Booth says his long-time friend was a mentor to people as many respected and liked him.

Married to wife Toni, the Charlton’s had three children – Sara, Luke and Kristen – as well as a handful of grandchildren that they cherished their time with in recent years.

Charlton trained his horses in the Pimpama area and was the proprietor of Nerang Stockfeed alongside Toni.

Gelding Jansson was a winner on Tuesday afternoon at Albion Park before backing up a few days later to run in the heats of the Group 3 Jim McNeil Memorial Trotting Championship.

He finished sixth in Friday’s heat, good enough to land him in the Final, which was set to be run this Saturday night but officials are weighing up options when to run the Final, which is dependent on the availability of Albion Park.

Jansson will race in Charlton’s honour when the Final is eventually contested, and while Doherty thinks the nine-year-old may be outclassed in the Group 3 event, as long as he runs an honest race, Charlton will be proud.

“He knew Jansson had made the Final of that and hopefully now he can go around and run a respectable race,” Doherty said.

“It would be great if he could go close in the Final but we are realistic, he is probably not up to that grade of race but Mal was always one to be happy to make a big race final, he would be proud of that.

“Just as long as they ran a respectable race, he was glad.”

His first starter as a trainer was on June 15, 2006, which was Tumulla Boy, who finished third and not long after the same horse also provided Charlton his first winner with his sixth starter on July 4 the same year.

Reflecting on the horses they had over the years, Doherty rated Tumulla Boy as one of his best.

Charlton had quite a few winners at Metropolitan level, including Tumulla Boy, Cynical View, Ole Sun, Ali Downunder, Jacks At The Beach, Jerosh and Balducci.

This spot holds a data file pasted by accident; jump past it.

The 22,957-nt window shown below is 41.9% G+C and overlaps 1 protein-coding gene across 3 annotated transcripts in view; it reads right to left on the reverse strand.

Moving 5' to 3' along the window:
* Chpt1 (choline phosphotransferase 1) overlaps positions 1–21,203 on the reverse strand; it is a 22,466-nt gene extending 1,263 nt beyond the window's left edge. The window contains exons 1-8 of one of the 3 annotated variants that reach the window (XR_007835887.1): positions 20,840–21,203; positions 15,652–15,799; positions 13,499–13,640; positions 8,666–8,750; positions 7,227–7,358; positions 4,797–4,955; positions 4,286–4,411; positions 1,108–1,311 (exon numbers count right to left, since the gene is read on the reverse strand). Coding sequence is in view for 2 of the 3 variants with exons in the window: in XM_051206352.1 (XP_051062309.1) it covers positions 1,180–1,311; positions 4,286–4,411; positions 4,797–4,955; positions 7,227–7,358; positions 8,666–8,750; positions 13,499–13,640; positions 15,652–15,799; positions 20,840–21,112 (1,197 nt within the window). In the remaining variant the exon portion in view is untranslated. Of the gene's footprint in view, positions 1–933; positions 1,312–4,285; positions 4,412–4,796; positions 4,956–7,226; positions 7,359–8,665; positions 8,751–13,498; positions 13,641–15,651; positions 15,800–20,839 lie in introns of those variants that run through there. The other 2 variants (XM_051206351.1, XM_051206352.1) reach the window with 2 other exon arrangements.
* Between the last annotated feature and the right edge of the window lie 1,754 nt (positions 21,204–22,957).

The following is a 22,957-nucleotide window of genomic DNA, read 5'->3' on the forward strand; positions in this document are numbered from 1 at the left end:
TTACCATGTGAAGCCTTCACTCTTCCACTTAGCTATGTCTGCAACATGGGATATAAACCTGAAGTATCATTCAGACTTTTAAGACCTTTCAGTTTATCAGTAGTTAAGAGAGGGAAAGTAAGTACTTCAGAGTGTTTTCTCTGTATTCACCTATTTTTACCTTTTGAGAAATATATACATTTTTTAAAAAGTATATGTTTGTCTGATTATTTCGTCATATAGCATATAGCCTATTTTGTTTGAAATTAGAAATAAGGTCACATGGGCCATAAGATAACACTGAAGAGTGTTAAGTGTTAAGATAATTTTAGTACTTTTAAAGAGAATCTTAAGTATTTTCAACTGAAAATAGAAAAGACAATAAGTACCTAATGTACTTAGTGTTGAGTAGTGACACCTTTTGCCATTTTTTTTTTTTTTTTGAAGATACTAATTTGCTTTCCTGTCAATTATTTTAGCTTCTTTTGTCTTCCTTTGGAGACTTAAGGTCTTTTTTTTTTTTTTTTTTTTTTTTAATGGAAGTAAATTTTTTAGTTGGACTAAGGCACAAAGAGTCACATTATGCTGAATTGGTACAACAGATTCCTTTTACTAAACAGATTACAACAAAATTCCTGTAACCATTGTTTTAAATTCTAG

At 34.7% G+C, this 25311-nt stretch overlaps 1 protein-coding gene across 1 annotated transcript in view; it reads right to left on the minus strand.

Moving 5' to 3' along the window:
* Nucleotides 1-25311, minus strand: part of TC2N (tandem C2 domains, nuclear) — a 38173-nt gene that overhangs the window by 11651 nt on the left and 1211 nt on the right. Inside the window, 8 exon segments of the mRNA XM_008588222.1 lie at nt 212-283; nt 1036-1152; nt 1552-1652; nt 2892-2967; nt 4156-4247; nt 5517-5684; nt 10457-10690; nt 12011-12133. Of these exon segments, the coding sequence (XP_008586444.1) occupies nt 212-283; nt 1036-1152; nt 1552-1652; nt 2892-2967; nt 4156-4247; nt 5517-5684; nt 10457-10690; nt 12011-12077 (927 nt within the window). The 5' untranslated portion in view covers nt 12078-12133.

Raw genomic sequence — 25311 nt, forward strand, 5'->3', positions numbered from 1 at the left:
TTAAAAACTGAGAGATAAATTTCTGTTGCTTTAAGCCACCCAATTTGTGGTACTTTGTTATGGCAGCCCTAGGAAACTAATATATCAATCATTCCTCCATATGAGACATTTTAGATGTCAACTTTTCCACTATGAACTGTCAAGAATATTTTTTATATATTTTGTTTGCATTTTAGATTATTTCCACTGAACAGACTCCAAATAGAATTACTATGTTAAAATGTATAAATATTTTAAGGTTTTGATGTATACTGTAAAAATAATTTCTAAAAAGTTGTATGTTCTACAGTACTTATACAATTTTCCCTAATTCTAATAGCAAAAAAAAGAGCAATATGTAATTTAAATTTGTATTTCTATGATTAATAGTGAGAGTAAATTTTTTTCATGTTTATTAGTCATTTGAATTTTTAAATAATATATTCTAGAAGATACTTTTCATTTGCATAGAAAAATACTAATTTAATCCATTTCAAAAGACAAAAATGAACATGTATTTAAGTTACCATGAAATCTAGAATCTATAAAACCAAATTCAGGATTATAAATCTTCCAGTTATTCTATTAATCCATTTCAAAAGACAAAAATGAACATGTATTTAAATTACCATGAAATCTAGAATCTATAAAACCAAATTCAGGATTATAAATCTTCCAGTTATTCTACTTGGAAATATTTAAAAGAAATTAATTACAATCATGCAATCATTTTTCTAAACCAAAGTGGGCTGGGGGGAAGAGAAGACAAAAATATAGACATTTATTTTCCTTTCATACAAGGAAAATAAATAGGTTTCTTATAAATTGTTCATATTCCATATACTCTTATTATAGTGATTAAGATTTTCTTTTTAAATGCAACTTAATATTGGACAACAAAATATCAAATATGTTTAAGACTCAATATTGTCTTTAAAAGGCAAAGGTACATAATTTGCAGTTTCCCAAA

He won the Knights and Dames Final at Redcliffe with Specialandiknowit in June as well as claiming a QBRED Triad Consolation with Ali Downunder in April, 2019.

Charlton also prepared a number of handy trotters such as Steves Star, Ole Sun, Galaxy Hunter, Chevals Racer and Mistakes Were Made.

When remembering his close mate, Doherty is emotional about the fact that he was coming into his own as a trainer in recent years and arguably his greatest triumphs were ahead of him, if he had not been cut down by cancer.

“With the horses, he just had a knack of getting the mad ones and just taking his time with them, being patient,” Doherty said.

“That was his biggest success as a trainer with everyone’s rejects.

“That was probably one of the saddest parts of his passing was that his greatest success as a trainer has come in the last few years.

“He really developed into a trainer, he worked his track and feed out and has a couple of broodmares who are in foal – that was his greatest chance to get a good horse.”

Doherty made special mention of Donna Dalton – a stable hand and owner for the Charlton team – who has worked the horses in recent months while Charlton battled his illness.

“If it was not for Donna, a lot of the horses would have stopped six months ago,” he said.

By Jordon Gerrans